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Book Review: The Hindu Way by Dr Shashi Tharoor

The Hindu Way
Author: Dr Shashi Tharoor
Publisher: Aleph Book Company
Rating: 3.5/5

Dr Shashi Tharoor’s first book in this series ‘Why I Am a Hindu?’ took the readers on a joyride that helped them discover the thickets of Hinduism. In simple and plausible ways, Dr Tharoor explained the dogmas of the religion that follows polytheism and it is the only faith where one is not bound by conviction to believe that only the one who follows Hinduism is right and others have missed the correct path. His first book was such a hit among the people that they demanded a sequel to it- a book that would omit the political aspect of religion. Hence, came The Hindu Way.

The Hindu Way begins on an endearing note when the author mentions clearly that his faith in this religion is owing to two reasons- one, that he was born here, and two, that the flexibility of the religion entices him. He mentions how he is proud to honour the sanctity of other faiths without compromising his devotion to his own religion. Highlighting the two basic principles on which Hinduism is based- acceptance (allowing other people the right to be wrong) and tolerance (accepting someone else’s truth with ease), The Hindu Way traces the path of Why I Am a Hindu in most sections. Re-defining the religious terms in this book, the author describes the importance of religious texts and Vedic scriptures that hold a lot of significance in shaping Hinduism. Sadly, the content seems only one-dimensional. While there is nothing to deny the fact that yes, Hinduism does accommodate all beliefs, he fails to answer the most important question- if Hinduism allows its followers to respect other religions, why is there a constant battle of wills between the upper and the lower castes? He deftly digresses from the topic by quoting instances that showcase the justice meted out to the lower caste people when they were given respectful positions in the past.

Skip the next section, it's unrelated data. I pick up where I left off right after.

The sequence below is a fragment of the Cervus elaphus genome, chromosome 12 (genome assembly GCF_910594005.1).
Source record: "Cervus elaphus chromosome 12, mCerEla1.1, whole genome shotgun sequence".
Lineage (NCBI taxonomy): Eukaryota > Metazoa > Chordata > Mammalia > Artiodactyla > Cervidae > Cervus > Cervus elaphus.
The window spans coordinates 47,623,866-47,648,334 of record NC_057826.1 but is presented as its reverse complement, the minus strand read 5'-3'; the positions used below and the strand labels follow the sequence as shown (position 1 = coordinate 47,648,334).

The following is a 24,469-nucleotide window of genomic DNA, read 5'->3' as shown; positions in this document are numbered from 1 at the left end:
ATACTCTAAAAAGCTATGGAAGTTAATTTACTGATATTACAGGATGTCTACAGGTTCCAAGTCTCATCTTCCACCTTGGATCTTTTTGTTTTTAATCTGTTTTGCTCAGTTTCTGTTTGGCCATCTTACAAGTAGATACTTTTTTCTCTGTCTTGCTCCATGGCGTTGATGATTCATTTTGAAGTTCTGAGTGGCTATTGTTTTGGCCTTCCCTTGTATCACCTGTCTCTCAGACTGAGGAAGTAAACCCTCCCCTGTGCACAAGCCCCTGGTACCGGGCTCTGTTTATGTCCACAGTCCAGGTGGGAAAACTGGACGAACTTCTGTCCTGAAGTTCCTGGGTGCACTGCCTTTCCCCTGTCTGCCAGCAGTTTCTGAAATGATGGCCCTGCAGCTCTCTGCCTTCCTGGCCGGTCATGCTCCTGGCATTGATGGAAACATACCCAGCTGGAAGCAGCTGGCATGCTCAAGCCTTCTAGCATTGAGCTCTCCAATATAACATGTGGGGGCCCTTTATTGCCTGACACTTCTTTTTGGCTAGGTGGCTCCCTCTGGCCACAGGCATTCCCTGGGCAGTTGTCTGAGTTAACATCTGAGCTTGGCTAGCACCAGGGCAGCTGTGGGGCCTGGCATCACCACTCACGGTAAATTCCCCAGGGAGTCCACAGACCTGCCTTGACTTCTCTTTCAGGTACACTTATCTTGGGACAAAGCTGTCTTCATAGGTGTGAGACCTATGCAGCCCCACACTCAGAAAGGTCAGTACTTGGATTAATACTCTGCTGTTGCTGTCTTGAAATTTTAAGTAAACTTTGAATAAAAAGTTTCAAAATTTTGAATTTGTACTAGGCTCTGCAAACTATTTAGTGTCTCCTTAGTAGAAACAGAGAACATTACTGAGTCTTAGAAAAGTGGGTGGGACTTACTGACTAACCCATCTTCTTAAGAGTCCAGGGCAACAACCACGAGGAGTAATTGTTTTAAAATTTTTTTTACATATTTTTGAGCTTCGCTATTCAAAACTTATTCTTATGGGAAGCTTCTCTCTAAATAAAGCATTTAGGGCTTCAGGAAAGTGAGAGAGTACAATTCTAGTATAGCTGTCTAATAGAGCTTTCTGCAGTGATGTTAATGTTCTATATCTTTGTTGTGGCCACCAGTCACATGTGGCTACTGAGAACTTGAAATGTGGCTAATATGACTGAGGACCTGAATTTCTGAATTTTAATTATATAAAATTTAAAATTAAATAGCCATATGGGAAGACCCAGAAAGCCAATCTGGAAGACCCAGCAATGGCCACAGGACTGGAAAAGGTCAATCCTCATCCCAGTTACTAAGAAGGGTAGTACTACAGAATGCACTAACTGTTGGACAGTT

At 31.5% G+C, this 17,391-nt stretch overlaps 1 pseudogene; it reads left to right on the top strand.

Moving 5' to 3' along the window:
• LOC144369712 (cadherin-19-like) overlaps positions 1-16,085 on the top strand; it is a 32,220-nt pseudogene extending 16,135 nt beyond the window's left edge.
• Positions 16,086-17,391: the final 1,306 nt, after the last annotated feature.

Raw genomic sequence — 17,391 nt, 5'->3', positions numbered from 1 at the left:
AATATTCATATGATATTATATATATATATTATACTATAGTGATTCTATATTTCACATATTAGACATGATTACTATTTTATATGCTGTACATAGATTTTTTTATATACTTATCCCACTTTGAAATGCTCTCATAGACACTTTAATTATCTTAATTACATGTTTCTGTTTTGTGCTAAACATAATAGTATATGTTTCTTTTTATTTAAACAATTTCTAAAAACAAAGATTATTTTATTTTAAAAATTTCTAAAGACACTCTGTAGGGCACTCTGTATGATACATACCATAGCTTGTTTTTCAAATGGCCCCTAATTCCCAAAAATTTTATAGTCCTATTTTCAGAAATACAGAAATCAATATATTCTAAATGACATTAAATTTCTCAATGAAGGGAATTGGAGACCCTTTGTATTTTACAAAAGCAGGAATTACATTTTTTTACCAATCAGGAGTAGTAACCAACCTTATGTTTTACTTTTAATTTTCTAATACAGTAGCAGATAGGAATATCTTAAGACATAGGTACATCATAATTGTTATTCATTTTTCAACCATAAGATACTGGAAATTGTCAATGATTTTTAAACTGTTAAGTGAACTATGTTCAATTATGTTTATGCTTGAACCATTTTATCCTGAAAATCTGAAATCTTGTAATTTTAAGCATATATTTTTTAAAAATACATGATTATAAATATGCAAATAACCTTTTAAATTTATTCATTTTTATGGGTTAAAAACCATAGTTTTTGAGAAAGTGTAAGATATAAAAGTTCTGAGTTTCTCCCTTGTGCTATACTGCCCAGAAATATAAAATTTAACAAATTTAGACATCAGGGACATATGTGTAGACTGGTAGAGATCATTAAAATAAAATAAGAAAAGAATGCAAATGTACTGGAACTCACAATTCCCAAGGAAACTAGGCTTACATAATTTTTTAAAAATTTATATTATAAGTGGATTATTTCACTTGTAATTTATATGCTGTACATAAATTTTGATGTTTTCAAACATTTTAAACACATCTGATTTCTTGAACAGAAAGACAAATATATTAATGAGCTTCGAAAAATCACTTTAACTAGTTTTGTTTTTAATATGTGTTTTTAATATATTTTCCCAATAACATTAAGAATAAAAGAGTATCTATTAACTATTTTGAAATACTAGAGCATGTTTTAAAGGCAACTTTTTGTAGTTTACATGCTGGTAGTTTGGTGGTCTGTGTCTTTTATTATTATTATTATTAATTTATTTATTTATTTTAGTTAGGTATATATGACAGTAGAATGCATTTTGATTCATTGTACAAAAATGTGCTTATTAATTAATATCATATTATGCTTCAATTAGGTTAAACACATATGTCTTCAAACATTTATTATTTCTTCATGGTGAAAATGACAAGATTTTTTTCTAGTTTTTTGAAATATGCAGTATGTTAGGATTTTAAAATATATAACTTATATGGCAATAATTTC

The Hindu Way touches upon the concept of God and through the examples of Svetaketu and Uddalaka, the author questions the existence of God. He also draws a parallel between Hinduism and iconography. Describing the origin of various Gods and Goddesses, he touches upon the reasons why Hindus worship who they worship. Sadly, most of this information was already a part of the first book. Hence, it was not pleasant to read it again!

In a nutshell, the first part of the book describes the philosophical branches of the theistic as well as the atheistic sect. In the rest of the sections, he utilizes the freedom to criticize the followers of Hinduism. Unfortunately, he fails to provide an answer for the prevailing problems that have pushed most Hindus to retort in their own ways. Nevertheless, if one keeps an objective outlook, Dr Tharoor’s attempt to highlight the importance of Hinduism as the only religion in the world that doesn’t seek to proselytize or to demean others belonging to different faiths is praiseworthy.

The language is something to look out for in this one too. Certain sections of the book are repetitive and hence, mundane. With apropos vocabulary and smooth flow of the ideas, this book is a must-read for every apolitical person who is baffled with the concept of religion and the people.

Best wishes to the author!

Buying link: Amazon

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